In today’s post, guest contributor Dr. Susan Christy — the author of Working Effectively with Faculty: Guidebook for Higher Education Staff and Managers — looks at the working relationships between staff and faculty, and shares strategies your institution can put into place to create a more collaborative workplace.
Friction often lurks in working relationships between staff and faculty. On most campuses, staff-faculty relationships are overlooked or poorly understood. Most HR professionals know too well that these relationships can become thorny — or worse become a barrier to productivity.
Staff may complain that faculty ignore policies and procedures, make vague requests, or expect them to work outside of business hours. Faculty may express frustration with “red tape” imposed by staff.
Fortunately, strategies are available to create a more collaborative academic culture and improve staff-faculty relationships in support of institutional effectiveness.
As a tenured psychology professor, I observed that faculty and staff have different mindsets, priorities and work styles. My research into the subject led to insights that I turned into a book, Working Effectively with Faculty: Guidebook for Higher Education Staff and Managers. As a consultant, speaker and trainer, I help universities and medical schools reduce and resolve staff-faculty friction.
When I work with institutions in resolving these frictions, I find it useful to begin by laying out key differences between the two groups.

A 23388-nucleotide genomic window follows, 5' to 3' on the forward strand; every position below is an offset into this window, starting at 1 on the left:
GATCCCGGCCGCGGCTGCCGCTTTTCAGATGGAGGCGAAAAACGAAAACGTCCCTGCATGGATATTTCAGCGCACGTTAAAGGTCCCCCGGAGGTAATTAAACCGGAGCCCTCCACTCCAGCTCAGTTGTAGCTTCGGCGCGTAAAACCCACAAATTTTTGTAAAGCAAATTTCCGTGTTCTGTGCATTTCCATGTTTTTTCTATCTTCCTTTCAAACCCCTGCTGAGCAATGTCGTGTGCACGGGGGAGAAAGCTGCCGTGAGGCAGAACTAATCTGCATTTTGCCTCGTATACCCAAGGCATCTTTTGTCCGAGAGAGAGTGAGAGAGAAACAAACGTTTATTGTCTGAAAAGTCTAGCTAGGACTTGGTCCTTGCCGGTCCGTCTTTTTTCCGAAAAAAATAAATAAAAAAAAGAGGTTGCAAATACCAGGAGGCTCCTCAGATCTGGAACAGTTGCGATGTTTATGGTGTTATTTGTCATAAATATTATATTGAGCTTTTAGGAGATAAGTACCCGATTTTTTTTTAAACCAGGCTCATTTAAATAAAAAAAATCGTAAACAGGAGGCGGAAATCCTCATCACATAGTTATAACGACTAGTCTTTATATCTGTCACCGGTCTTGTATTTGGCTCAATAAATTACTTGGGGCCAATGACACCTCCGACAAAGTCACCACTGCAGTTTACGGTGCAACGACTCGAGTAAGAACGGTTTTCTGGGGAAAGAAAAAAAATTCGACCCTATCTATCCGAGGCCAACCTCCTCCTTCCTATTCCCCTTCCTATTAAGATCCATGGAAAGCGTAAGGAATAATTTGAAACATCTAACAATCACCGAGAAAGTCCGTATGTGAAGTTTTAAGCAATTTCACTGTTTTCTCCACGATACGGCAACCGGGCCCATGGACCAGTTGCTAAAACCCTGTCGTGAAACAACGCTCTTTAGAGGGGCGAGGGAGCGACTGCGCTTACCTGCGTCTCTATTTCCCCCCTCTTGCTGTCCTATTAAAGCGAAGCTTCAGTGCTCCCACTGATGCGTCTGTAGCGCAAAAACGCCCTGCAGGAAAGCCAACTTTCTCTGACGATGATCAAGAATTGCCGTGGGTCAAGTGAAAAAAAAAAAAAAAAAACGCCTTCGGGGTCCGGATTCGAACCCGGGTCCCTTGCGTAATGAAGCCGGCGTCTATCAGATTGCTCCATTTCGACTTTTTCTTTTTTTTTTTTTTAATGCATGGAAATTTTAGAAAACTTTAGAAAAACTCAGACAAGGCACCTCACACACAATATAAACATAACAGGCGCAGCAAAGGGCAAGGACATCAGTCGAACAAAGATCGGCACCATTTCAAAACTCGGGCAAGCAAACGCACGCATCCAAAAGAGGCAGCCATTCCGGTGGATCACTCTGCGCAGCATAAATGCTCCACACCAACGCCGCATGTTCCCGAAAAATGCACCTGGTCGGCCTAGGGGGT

Common differences between faculty and staff
Here’s a chart that outlines differences between staff and faculty when it comes to things like key traits, motivators and skills, to name a few. A note of caution: this chart contains generalizations that don’t apply to every individual.
Differences between staff and faculty are a good thing
Differences don’t have to divide, of course. They’re necessary and valuable in institutions of higher learning. Most staff members feel rewarded and inspired by opportunities to contribute to the cutting-edge work of faculty.
But the different roles and responsibilities of staff and faculty can sometimes put them at cross-purposes, and lead to negative patterns common to academia, such as:
Faculty and staff don’t understand the volume and complexity of one another’s work.
- Staff work is often invisible to faculty, and vice versa
- Some faculty members take staff for granted and notice only when something goes wrong
- Staff often find faculty members unavailable, unresponsive to staff requests, lax about deadlines, and distracted
Faculty and staff have unrealistic expectations of one another.
- Faculty often don’t anticipate the implications of their projects and decisions for staff members; many staff members say faculty expect them to ‘mind read’
- Staff expect faculty to respond immediately to email requests that faculty view as burdensome
- Characteristics that make faculty stars (intellectual prowess, renown) may make them less appreciative of and responsive to staff
Academic traditions and norms, which sometimes reflect outdated aspects of the broader society, can add to misunderstanding and tension.